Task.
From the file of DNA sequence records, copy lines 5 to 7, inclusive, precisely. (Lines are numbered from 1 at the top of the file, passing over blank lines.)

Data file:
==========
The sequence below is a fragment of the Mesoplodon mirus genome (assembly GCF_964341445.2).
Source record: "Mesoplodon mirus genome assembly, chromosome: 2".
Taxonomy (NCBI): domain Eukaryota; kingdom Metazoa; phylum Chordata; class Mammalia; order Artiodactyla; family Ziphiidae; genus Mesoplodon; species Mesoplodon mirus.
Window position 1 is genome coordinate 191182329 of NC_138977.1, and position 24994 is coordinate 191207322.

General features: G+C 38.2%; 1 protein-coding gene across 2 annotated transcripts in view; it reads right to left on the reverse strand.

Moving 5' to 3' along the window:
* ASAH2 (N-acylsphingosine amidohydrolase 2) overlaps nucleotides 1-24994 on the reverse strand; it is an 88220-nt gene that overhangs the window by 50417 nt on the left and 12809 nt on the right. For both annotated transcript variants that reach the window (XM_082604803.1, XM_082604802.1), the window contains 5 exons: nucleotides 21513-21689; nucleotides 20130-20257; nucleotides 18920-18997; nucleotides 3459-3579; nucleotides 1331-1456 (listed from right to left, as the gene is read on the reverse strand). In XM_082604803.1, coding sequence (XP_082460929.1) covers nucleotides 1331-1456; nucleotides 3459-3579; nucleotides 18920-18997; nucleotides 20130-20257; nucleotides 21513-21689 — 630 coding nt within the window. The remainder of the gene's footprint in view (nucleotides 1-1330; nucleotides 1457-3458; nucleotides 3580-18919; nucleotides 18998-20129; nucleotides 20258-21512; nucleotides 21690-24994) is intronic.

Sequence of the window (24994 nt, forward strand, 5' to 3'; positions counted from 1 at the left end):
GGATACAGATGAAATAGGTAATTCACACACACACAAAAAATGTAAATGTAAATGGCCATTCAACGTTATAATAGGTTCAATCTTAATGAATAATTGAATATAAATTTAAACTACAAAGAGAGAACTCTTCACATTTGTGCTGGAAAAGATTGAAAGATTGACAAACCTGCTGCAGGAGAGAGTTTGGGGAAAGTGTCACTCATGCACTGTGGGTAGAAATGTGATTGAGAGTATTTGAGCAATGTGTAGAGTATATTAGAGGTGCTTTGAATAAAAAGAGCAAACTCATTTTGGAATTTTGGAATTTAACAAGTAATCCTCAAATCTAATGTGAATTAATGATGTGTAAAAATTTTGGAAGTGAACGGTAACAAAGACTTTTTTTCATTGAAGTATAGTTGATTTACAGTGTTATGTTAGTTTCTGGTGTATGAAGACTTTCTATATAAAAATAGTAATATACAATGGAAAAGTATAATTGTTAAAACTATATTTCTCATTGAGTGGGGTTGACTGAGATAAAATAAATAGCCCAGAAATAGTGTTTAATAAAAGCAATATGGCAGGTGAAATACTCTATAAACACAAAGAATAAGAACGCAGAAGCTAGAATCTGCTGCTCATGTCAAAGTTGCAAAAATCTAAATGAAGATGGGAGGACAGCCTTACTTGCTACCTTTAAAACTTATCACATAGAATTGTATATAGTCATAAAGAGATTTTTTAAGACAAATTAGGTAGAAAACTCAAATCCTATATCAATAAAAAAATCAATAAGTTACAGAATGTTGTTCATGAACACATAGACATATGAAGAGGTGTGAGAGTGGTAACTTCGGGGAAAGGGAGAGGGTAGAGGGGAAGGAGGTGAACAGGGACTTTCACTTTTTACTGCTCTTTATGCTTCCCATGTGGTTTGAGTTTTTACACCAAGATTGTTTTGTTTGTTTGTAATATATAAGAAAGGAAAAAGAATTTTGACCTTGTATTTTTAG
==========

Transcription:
General features: G+C 38.2%; 1 protein-coding gene across 2 annotated transcripts in view; it reads right to left on the reverse strand.

Moving 5' to 3' along the window:
* ASAH2 (N-acylsphingosine amidohydrolase 2) overlaps nucleotides 1-24994 on the reverse strand; it is an 88220-nt gene that overhangs the window by 50417 nt on the left and 12809 nt on the right. For both annotated transcript variants that reach the window (XM_082604803.1, XM_082604802.1), the window contains 5 exons: nucleotides 21513-21689; nucleotides 20130-20257; nucleotides 18920-18997; nucleotides 3459-3579; nucleotides 1331-1456 (listed from right to left, as the gene is read on the reverse strand). In XM_082604803.1, coding sequence (XP_082460929.1) covers nucleotides 1331-1456; nucleotides 3459-3579; nucleotides 18920-18997; nucleotides 20130-20257; nucleotides 21513-21689 — 630 coding nt within the window. The remainder of the gene's footprint in view (nucleotides 1-1330; nucleotides 1457-3458; nucleotides 3580-18919; nucleotides 18998-20129; nucleotides 20258-21512; nucleotides 21690-24994) is intronic.